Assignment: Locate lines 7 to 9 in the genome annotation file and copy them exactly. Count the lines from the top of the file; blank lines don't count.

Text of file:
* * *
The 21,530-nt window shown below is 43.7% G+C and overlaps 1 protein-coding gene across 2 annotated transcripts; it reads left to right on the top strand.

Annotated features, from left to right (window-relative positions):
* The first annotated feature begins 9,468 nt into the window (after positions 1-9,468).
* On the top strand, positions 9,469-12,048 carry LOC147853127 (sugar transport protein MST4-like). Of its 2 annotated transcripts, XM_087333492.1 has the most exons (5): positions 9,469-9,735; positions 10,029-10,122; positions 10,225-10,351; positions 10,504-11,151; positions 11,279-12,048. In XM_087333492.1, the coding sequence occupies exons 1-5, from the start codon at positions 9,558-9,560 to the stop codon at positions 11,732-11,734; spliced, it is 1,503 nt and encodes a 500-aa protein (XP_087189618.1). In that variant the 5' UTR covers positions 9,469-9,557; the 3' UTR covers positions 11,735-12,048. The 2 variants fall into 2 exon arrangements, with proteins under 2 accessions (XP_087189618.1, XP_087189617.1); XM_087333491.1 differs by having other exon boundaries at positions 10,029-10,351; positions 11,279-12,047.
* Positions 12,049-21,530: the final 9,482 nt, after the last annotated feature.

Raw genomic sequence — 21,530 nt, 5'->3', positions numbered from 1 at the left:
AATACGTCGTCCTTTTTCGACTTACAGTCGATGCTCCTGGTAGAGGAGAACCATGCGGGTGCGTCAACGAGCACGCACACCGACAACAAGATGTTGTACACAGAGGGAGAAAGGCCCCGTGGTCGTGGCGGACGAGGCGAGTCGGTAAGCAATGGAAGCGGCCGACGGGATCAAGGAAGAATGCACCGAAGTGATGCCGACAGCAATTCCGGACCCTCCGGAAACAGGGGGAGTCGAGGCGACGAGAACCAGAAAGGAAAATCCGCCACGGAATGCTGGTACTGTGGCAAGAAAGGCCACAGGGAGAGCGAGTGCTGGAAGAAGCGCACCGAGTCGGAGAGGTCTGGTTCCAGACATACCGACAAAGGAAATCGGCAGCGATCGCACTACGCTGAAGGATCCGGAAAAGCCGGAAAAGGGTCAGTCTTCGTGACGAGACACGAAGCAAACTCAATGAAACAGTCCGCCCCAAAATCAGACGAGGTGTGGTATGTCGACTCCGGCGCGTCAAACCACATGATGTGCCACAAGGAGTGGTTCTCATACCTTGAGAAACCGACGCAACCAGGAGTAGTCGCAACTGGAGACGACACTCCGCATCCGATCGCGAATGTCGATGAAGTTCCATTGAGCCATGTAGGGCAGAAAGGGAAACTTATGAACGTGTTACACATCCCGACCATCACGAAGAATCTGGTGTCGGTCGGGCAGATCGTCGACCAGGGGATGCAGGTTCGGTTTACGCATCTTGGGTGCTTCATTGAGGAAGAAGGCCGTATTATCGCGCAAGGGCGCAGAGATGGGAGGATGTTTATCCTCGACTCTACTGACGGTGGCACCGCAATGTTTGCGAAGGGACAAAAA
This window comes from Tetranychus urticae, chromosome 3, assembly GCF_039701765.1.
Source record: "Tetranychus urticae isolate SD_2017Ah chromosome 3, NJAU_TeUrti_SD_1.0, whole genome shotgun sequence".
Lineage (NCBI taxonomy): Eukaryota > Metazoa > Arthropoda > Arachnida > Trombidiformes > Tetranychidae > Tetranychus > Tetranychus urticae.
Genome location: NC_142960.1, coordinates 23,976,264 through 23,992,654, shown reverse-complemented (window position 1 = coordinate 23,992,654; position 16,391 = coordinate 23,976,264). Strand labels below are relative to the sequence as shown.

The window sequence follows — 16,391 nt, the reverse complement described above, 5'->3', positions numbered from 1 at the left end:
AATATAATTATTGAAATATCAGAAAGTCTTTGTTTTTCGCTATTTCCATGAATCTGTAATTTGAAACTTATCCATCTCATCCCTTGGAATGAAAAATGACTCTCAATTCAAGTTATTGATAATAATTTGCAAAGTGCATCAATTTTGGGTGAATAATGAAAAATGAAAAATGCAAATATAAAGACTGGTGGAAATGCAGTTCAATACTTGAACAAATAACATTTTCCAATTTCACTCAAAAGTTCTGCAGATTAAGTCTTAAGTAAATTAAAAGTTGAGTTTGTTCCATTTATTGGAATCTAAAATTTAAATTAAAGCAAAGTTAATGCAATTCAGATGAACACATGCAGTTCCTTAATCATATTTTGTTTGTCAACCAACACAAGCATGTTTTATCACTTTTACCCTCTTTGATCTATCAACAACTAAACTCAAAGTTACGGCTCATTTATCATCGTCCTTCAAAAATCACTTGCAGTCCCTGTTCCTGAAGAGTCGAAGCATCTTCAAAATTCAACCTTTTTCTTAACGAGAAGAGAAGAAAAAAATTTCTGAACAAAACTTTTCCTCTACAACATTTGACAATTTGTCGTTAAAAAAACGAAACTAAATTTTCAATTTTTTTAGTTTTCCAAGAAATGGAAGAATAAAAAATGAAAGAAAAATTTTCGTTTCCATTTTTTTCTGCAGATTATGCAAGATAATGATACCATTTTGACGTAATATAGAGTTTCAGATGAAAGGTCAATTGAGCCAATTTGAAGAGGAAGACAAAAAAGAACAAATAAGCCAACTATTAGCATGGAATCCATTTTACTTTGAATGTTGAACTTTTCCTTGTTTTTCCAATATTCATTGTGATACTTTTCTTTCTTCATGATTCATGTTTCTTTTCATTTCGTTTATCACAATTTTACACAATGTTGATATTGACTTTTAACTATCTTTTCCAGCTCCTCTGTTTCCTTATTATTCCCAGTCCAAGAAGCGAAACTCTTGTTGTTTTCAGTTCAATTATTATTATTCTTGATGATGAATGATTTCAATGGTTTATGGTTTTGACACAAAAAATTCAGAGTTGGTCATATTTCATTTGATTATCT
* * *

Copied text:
AATACGTCGTCCTTTTTCGACTTACAGTCGATGCTCCTGGTAGAGGAGAACCATGCGGGTGCGTCAACGAGCACGCACACCGACAACAAGATGTTGTACACAGAGGGAGAAAGGCCCCGTGGTCGTGGCGGACGAGGCGAGTCGGTAAGCAATGGAAGCGGCCGACGGGATCAAGGAAGAATGCACCGAAGTGATGCCGACAGCAATTCCGGACCCTCCGGAAACAGGGGGAGTCGAGGCGACGAGAACCAGAAAGGAAAATCCGCCACGGAATGCTGGTACTGTGGCAAGAAAGGCCACAGGGAGAGCGAGTGCTGGAAGAAGCGCACCGAGTCGGAGAGGTCTGGTTCCAGACATACCGACAAAGGAAATCGGCAGCGATCGCACTACGCTGAAGGATCCGGAAAAGCCGGAAAAGGGTCAGTCTTCGTGACGAGACACGAAGCAAACTCAATGAAACAGTCCGCCCCAAAATCAGACGAGGTGTGGTATGTCGACTCCGGCGCGTCAAACCACATGATGTGCCACAAGGAGTGGTTCTCATACCTTGAGAAACCGACGCAACCAGGAGTAGTCGCAACTGGAGACGACACTCCGCATCCGATCGCGAATGTCGATGAAGTTCCATTGAGCCATGTAGGGCAGAAAGGGAAACTTATGAACGTGTTACACATCCCGACCATCACGAAGAATCTGGTGTCGGTCGGGCAGATCGTCGACCAGGGGATGCAGGTTCGGTTTACGCATCTTGGGTGCTTCATTGAGGAAGAAGGCCGTATTATCGCGCAAGGGCGCAGAGATGGGAGGATGTTTATCCTCGACTCTACTGACGGTGGCACCGCAATGTTTGCGAAGGGACAAAAA
This window comes from Tetranychus urticae, chromosome 3, assembly GCF_039701765.1.
Source record: "Tetranychus urticae isolate SD_2017Ah chromosome 3, NJAU_TeUrti_SD_1.0, whole genome shotgun sequence".